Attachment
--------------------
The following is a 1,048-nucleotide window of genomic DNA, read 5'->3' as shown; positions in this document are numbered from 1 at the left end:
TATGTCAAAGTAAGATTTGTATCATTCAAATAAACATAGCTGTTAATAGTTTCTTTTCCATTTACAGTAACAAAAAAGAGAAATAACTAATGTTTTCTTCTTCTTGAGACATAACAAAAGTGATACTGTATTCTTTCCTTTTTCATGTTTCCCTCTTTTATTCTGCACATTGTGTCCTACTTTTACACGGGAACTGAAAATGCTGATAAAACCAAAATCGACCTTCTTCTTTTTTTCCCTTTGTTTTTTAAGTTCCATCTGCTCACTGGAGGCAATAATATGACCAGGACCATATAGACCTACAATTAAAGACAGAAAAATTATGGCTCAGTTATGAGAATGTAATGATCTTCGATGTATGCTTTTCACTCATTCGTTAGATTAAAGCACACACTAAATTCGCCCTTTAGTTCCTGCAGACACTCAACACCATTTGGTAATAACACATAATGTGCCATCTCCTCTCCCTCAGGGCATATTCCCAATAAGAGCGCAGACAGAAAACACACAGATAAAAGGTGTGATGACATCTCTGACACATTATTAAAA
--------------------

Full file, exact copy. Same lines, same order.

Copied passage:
The following is a 1,048-nucleotide window of genomic DNA, read 5'->3' as shown; positions in this document are numbered from 1 at the left end:
TATGTCAAAGTAAGATTTGTATCATTCAAATAAACATAGCTGTTAATAGTTTCTTTTCCATTTACAGTAACAAAAAAGAGAAATAACTAATGTTTTCTTCTTCTTGAGACATAACAAAAGTGATACTGTATTCTTTCCTTTTTCATGTTTCCCTCTTTTATTCTGCACATTGTGTCCTACTTTTACACGGGAACTGAAAATGCTGATAAAACCAAAATCGACCTTCTTCTTTTTTTCCCTTTGTTTTTTAAGTTCCATCTGCTCACTGGAGGCAATAATATGACCAGGACCATATAGACCTACAATTAAAGACAGAAAAATTATGGCTCAGTTATGAGAATGTAATGATCTTCGATGTATGCTTTTCACTCATTCGTTAGATTAAAGCACACACTAAATTCGCCCTTTAGTTCCTGCAGACACTCAACACCATTTGGTAATAACACATAATGTGCCATCTCCTCTCCCTCAGGGCATATTCCCAATAAGAGCGCAGACAGAAAACACACAGATAAAAGGTGTGATGACATCTCTGACACATTATTAAAA